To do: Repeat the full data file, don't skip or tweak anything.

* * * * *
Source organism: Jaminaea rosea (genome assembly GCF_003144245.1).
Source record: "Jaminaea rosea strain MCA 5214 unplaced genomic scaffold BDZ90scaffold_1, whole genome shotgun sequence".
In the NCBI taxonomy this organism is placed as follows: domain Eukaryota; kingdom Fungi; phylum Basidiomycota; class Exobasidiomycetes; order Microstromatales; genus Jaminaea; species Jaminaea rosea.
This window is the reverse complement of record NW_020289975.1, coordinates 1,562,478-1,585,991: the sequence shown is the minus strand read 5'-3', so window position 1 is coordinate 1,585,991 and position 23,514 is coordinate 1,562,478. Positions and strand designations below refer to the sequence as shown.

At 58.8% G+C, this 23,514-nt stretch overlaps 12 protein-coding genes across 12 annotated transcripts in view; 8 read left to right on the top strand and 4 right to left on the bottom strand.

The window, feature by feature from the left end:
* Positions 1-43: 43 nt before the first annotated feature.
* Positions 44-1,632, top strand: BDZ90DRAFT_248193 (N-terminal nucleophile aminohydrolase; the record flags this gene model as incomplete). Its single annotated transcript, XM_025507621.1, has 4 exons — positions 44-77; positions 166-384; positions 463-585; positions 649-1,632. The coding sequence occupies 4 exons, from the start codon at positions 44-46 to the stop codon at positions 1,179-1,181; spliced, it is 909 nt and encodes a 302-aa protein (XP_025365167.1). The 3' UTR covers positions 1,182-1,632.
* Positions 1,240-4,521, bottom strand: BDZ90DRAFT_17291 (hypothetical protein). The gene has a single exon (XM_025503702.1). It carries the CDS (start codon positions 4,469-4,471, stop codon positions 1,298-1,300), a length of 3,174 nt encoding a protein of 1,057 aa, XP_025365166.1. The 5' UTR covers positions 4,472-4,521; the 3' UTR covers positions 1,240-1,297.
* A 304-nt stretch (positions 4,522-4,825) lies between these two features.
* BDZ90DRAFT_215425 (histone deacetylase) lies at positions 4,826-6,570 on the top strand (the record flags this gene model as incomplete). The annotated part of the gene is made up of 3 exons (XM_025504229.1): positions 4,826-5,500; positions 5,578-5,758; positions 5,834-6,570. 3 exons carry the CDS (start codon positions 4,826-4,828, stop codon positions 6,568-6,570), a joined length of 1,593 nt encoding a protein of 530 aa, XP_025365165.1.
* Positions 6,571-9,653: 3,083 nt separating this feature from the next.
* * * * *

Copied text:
Source organism: Jaminaea rosea (genome assembly GCF_003144245.1).
Source record: "Jaminaea rosea strain MCA 5214 unplaced genomic scaffold BDZ90scaffold_1, whole genome shotgun sequence".
In the NCBI taxonomy this organism is placed as follows: domain Eukaryota; kingdom Fungi; phylum Basidiomycota; class Exobasidiomycetes; order Microstromatales; genus Jaminaea; species Jaminaea rosea.
This window is the reverse complement of record NW_020289975.1, coordinates 1,562,478-1,585,991: the sequence shown is the minus strand read 5'-3', so window position 1 is coordinate 1,585,991 and position 23,514 is coordinate 1,562,478. Positions and strand designations below refer to the sequence as shown.

At 58.8% G+C, this 23,514-nt stretch overlaps 12 protein-coding genes across 12 annotated transcripts in view; 8 read left to right on the top strand and 4 right to left on the bottom strand.

The window, feature by feature from the left end:
* Positions 1-43: 43 nt before the first annotated feature.
* Positions 44-1,632, top strand: BDZ90DRAFT_248193 (N-terminal nucleophile aminohydrolase; the record flags this gene model as incomplete). Its single annotated transcript, XM_025507621.1, has 4 exons — positions 44-77; positions 166-384; positions 463-585; positions 649-1,632. The coding sequence occupies 4 exons, from the start codon at positions 44-46 to the stop codon at positions 1,179-1,181; spliced, it is 909 nt and encodes a 302-aa protein (XP_025365167.1). The 3' UTR covers positions 1,182-1,632.
* Positions 1,240-4,521, bottom strand: BDZ90DRAFT_17291 (hypothetical protein). The gene has a single exon (XM_025503702.1). It carries the CDS (start codon positions 4,469-4,471, stop codon positions 1,298-1,300), a length of 3,174 nt encoding a protein of 1,057 aa, XP_025365166.1. The 5' UTR covers positions 4,472-4,521; the 3' UTR covers positions 1,240-1,297.
* A 304-nt stretch (positions 4,522-4,825) lies between these two features.
* BDZ90DRAFT_215425 (histone deacetylase) lies at positions 4,826-6,570 on the top strand (the record flags this gene model as incomplete). The annotated part of the gene is made up of 3 exons (XM_025504229.1): positions 4,826-5,500; positions 5,578-5,758; positions 5,834-6,570. 3 exons carry the CDS (start codon positions 4,826-4,828, stop codon positions 6,568-6,570), a joined length of 1,593 nt encoding a protein of 530 aa, XP_025365165.1.
* Positions 6,571-9,653: 3,083 nt separating this feature from the next.